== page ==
Kansas newsroom raid raises red flags for student press freedom

Lights on a police vehicle.

The Student Press Law Center is alarmed by the recent police raid of the Marion County Record newsroom, which serves as a reminder that we all must stand against the ever-increasing threats to the press freedom rights of professional and student journalists across the country.

Law enforcement in Marion, Kansas, executed a search warrant Aug. 11 as part of an investigation of alleged identity theft and the illegal use of a computer, raiding the local newspaper’s office and the publisher’s home. The Marion County Attorney then withdrew the warrant on Aug. 16, and released all confiscated computers, cellphones and other reporting materials to the newspaper’s attorney.

While newsroom raids like that in Marion are especially rare, it serves as a reminder that student journalists should familiarize themselves with the law concerning police’s search and seizure of newsgathering offices and materials.

As detailed in SPLC’s Student Media Guide to the Privacy Protection Act, federal law makes it illegal for law enforcement officers or government officials to search a newsroom (or anywhere else where newsgathering materials are kept, such as the trunk of a reporter’s car) in connection with a criminal investigation, except in narrow circumstances. Some states also have their own laws limiting law enforcement’s ability to search newsrooms.

The federal law was inspired by a 1971 police raid of The Stanford Daily, Stanford University’s student newspaper. After The Daily published staff photos of a violent clash between student demonstrators and city and county police, the police obtained a warrant to search The Daily’s offices. The Daily then sued the police department claiming the search was unconstitutional. Police also have shown up at other student newsrooms since then, including at James Madison University’s The Breeze.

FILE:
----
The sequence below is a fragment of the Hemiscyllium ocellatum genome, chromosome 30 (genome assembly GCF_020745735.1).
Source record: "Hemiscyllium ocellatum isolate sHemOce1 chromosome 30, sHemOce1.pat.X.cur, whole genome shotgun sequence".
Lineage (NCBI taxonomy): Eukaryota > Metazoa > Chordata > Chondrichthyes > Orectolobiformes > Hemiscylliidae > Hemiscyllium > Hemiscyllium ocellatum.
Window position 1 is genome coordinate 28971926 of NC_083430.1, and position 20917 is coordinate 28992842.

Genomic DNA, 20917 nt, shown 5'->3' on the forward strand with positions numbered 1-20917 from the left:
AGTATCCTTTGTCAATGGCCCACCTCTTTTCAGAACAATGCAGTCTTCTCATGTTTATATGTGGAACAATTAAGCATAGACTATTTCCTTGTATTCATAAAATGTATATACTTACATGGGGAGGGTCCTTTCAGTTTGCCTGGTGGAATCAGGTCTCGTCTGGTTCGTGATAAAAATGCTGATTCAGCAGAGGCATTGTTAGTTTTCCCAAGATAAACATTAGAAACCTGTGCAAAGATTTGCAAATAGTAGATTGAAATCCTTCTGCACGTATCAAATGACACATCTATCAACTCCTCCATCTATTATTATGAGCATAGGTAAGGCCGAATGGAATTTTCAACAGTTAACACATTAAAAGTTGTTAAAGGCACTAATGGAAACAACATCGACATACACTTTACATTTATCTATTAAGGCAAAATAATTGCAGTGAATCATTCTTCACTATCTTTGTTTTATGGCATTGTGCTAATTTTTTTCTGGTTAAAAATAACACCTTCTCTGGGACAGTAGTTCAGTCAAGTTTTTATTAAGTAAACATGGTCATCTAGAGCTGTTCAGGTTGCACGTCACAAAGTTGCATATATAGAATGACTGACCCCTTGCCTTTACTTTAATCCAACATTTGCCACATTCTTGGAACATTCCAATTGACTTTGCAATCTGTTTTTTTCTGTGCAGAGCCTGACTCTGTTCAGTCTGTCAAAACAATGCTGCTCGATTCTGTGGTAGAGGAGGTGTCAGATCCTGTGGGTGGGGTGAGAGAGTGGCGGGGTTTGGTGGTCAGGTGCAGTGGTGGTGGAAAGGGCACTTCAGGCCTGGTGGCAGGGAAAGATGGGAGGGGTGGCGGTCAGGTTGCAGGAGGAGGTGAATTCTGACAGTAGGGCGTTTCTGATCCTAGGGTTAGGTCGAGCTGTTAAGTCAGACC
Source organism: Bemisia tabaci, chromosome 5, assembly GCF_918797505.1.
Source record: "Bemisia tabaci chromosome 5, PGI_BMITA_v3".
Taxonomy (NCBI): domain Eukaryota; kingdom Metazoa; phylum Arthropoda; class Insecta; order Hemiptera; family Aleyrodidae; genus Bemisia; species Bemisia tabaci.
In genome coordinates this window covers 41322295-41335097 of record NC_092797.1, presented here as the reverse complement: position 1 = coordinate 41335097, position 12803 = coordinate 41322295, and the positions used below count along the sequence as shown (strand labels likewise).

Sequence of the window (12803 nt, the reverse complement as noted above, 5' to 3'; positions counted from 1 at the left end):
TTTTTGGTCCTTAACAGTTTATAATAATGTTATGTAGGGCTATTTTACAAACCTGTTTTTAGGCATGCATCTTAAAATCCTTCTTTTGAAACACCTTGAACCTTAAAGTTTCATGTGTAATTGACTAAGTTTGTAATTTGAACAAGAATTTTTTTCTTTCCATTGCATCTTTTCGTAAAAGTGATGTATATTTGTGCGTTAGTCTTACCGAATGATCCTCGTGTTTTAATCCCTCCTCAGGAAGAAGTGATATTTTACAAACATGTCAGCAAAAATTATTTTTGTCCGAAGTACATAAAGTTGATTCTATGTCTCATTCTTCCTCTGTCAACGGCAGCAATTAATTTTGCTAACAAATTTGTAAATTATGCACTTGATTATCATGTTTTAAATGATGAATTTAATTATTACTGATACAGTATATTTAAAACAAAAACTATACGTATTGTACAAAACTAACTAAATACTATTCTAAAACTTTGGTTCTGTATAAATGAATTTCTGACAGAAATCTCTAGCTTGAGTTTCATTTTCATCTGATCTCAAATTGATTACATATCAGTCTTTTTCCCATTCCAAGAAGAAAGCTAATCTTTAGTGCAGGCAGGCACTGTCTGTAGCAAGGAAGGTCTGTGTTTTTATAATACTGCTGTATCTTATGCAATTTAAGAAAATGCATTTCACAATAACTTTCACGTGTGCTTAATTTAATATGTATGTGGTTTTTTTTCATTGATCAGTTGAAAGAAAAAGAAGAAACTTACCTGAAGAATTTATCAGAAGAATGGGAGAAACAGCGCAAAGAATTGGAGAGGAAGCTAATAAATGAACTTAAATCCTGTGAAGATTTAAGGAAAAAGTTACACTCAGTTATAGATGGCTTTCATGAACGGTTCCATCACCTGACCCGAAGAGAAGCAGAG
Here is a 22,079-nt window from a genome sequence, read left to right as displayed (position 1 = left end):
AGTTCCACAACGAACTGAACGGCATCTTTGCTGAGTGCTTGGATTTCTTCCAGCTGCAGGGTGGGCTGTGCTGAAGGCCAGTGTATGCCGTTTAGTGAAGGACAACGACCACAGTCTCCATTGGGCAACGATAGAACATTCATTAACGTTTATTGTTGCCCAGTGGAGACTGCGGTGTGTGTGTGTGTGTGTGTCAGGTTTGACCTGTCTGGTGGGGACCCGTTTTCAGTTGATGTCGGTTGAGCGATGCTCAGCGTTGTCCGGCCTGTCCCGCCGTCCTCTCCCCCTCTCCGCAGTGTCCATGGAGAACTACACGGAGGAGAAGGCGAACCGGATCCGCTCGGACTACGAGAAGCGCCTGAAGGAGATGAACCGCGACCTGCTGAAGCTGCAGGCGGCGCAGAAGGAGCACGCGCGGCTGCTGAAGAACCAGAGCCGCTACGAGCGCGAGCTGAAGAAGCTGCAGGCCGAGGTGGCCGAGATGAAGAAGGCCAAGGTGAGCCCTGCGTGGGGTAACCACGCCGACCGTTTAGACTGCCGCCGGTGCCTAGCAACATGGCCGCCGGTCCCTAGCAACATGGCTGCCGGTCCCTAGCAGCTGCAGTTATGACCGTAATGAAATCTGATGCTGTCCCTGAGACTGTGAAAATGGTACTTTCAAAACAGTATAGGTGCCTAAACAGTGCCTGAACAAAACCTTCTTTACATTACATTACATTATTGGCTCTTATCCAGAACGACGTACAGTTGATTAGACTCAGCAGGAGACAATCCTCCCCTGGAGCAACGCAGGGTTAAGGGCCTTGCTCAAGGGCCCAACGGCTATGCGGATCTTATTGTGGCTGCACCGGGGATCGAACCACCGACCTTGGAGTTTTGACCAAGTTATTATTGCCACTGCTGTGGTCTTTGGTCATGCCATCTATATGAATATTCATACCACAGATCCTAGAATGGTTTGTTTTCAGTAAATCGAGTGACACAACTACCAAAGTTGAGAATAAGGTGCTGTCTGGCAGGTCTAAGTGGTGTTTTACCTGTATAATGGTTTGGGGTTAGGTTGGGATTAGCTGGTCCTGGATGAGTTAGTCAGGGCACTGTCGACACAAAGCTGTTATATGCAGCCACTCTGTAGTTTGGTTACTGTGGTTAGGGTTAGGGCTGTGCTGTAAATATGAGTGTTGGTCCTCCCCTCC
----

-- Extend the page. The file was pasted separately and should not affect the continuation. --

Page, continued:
In addition to explaining the law, SPLC’s guide offers practical tips for how to handle the situation, including keeping on hand a copy of the Privacy Protection Act and SPLC’s legal hotline. Student journalists should also consider how they encrypt and back up their reporting devices.

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Top Legal Resources

Should student journalists ever find themselves in a situation like that at the County Record, SPLC has always got your back. We’ve gathered a few of our top legal resources you can reference if you are ever confronted by police, and if you are in need of legal assistance in these situations, contact our free legal hotline immediately for guidance.